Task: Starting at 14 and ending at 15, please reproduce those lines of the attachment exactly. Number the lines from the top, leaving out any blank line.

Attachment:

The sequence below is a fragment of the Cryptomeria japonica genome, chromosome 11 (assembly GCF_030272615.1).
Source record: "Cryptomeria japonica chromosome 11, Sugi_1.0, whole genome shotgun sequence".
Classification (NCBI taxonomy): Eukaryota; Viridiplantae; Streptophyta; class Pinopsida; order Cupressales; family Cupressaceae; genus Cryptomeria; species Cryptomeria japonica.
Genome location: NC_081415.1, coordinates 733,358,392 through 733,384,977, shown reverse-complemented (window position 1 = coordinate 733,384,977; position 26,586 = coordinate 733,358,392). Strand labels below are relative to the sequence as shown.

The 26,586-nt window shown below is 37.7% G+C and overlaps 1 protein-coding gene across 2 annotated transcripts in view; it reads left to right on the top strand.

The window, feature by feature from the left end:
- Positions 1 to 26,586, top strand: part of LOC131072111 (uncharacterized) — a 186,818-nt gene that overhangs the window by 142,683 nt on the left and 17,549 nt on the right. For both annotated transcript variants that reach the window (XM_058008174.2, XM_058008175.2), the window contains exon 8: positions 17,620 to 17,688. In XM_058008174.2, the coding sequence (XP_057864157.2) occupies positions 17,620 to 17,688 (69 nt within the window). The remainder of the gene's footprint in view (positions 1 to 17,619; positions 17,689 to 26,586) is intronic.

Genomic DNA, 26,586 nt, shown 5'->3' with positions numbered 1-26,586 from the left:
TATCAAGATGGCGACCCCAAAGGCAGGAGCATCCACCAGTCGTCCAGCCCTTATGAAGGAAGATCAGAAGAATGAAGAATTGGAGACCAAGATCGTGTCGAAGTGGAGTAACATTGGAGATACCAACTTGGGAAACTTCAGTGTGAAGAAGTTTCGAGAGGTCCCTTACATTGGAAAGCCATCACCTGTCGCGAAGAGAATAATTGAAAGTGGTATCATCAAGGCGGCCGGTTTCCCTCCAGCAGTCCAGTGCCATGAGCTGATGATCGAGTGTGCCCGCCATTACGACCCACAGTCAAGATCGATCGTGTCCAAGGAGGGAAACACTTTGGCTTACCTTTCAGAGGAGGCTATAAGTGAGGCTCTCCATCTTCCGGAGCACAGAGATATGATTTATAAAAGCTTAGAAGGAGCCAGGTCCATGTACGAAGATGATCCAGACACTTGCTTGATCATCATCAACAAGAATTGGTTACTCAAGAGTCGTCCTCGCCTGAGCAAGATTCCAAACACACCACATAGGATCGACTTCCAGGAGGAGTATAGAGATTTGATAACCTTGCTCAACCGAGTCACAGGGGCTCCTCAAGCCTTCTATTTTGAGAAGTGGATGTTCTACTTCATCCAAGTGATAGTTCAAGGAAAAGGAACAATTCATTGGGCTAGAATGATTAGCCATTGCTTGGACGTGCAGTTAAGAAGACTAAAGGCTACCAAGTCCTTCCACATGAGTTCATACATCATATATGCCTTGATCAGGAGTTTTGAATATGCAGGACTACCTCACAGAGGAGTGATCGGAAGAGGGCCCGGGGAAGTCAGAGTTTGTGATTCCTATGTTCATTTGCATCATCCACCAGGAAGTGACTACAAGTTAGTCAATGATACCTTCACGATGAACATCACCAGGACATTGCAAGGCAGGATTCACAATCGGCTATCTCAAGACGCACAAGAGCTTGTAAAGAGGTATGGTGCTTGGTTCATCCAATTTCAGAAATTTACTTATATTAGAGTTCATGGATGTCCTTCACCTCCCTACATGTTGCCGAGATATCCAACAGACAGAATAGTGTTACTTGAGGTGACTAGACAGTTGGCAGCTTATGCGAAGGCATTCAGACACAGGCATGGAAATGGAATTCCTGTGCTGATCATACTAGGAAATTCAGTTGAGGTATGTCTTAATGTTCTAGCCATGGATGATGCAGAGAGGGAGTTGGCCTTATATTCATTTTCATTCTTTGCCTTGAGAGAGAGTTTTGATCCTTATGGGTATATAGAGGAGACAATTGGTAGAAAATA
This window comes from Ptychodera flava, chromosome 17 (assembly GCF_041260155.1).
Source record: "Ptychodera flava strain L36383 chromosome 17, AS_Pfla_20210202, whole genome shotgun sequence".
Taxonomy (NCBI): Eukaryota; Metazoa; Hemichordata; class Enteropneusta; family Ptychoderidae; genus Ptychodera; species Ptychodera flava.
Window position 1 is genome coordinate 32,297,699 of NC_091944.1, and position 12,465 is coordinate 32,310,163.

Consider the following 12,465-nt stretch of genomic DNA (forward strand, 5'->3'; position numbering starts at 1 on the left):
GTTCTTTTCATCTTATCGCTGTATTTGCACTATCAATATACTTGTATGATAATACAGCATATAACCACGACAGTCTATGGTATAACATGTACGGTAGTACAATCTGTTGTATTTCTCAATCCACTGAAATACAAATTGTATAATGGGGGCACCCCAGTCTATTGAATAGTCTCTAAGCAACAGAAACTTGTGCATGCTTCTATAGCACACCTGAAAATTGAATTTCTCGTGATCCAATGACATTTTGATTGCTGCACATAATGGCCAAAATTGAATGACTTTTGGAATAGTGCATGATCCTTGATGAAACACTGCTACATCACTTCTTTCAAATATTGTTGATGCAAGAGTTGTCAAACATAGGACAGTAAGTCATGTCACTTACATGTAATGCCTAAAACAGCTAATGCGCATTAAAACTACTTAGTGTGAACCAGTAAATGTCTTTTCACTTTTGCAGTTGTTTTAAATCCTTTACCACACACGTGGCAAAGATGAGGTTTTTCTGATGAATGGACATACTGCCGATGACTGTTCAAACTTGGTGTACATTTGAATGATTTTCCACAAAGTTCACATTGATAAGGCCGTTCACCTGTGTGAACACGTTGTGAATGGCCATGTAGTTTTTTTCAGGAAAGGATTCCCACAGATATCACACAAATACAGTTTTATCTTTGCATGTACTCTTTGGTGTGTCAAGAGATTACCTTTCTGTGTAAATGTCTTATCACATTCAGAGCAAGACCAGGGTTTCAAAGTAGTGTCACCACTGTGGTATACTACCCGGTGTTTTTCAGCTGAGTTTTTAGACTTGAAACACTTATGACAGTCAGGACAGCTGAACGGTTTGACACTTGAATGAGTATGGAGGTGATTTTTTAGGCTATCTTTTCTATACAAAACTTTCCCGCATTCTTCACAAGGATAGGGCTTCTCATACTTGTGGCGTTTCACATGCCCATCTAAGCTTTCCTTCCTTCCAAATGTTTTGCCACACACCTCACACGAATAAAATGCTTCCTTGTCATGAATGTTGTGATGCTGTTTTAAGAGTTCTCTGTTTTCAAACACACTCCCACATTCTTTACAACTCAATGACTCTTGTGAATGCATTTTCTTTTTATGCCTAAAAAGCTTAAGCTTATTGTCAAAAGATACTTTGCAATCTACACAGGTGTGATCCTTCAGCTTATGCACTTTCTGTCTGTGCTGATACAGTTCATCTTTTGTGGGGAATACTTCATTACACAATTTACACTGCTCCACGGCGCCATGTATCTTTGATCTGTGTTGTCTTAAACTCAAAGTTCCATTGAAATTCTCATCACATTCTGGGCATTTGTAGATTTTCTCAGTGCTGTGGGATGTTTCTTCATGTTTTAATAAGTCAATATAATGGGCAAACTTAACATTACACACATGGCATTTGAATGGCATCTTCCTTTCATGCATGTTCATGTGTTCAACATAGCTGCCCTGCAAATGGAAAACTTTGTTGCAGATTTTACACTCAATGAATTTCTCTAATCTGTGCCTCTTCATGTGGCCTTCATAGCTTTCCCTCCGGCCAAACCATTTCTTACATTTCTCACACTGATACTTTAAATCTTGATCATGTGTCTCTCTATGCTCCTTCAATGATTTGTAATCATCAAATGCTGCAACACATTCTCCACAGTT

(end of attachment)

Consider the following 12,465-nt stretch of genomic DNA (forward strand, 5'->3'; position numbering starts at 1 on the left):
GTTCTTTTCATCTTATCGCTGTATTTGCACTATCAATATACTTGTATGATAATACAGCATATAACCACGACAGTCTATGGTATAACATGTACGGTAGTACAATCTGTTGTATTTCTCAATCCACTGAAATACAAATTGTATAATGGGGGCACCCCAGTCTATTGAATAGTCTCTAAGCAACAGAAACTTGTGCATGCTTCTATAGCACACCTGAAAATTGAATTTCTCGTGATCCAATGACATTTTGATTGCTGCACATAATGGCCAAAATTGAATGACTTTTGGAATAGTGCATGATCCTTGATGAAACACTGCTACATCACTTCTTTCAAATATTGTTGATGCAAGAGTTGTCAAACATAGGACAGTAAGTCATGTCACTTACATGTAATGCCTAAAACAGCTAATGCGCATTAAAACTACTTAGTGTGAACCAGTAAATGTCTTTTCACTTTTGCAGTTGTTTTAAATCCTTTACCACACACGTGGCAAAGATGAGGTTTTTCTGATGAATGGACATACTGCCGATGACTGTTCAAACTTGGTGTACATTTGAATGATTTTCCACAAAGTTCACATTGATAAGGCCGTTCACCTGTGTGAACACGTTGTGAATGGCCATGTAGTTTTTTTCAGGAAAGGATTCCCACAGATATCACACAAATACAGTTTTATCTTTGCATGTACTCTTTGGTGTGTCAAGAGATTACCTTTCTGTGTAAATGTCTTATCACATTCAGAGCAAGACCAGGGTTTCAAAGTAGTGTCACCACTGTGGTATACTACCCGGTGTTTTTCAGCTGAGTTTTTAGACTTGAAACACTTATGACAGTCAGGACAGCTGAACGGTTTGACACTTGAATGAGTATGGAGGTGATTTTTTAGGCTATCTTTTCTATACAAAACTTTCCCGCATTCTTCACAAGGATAGGGCTTCTCATACTTGTGGCGTTTCACATGCCCATCTAAGCTTTCCTTCCTTCCAAATGTTTTGCCACACACCTCACACGAATAAAATGCTTCCTTGTCATGAATGTTGTGATGCTGTTTTAAGAGTTCTCTGTTTTCAAACACACTCCCACATTCTTTACAACTCAATGACTCTTGTGAATGCATTTTCTTTTTATGCCTAAAAAGCTTAAGCTTATTGTCAAAAGATACTTTGCAATCTACACAGGTGTGATCCTTCAGCTTATGCACTTTCTGTCTGTGCTGATACAGTTCATCTTTTGTGGGGAATACTTCATTACACAATTTACACTGCTCCACGGCGCCATGTATCTTTGATCTGTGTTGTCTTAAACTCAAAGTTCCATTGAAATTCTCATCACATTCTGGGCATTTGTAGATTTTCTCAGTGCTGTGGGATGTTTCTTCATGTTTTAATAAGTCAATATAATGGGCAAACTTAACATTACACACATGGCATTTGAATGGCATCTTCCTTTCATGCATGTTCATGTGTTCAACATAGCTGCCCTGCAAATGGAAAACTTTGTTGCAGATTTTACACTCAATGAATTTCTCTAATCTGTGCCTCTTCATGTGGCCTTCATAGCTTTCCCTCCGGCCAAACCATTTCTTACATTTCTCACACTGATACTTTAAATCTTGATCATGTGTCTCTCTATGCTCCTTCAATGATTTGTAATCATCAAATGCTGCAACACATTCTCCACAGTT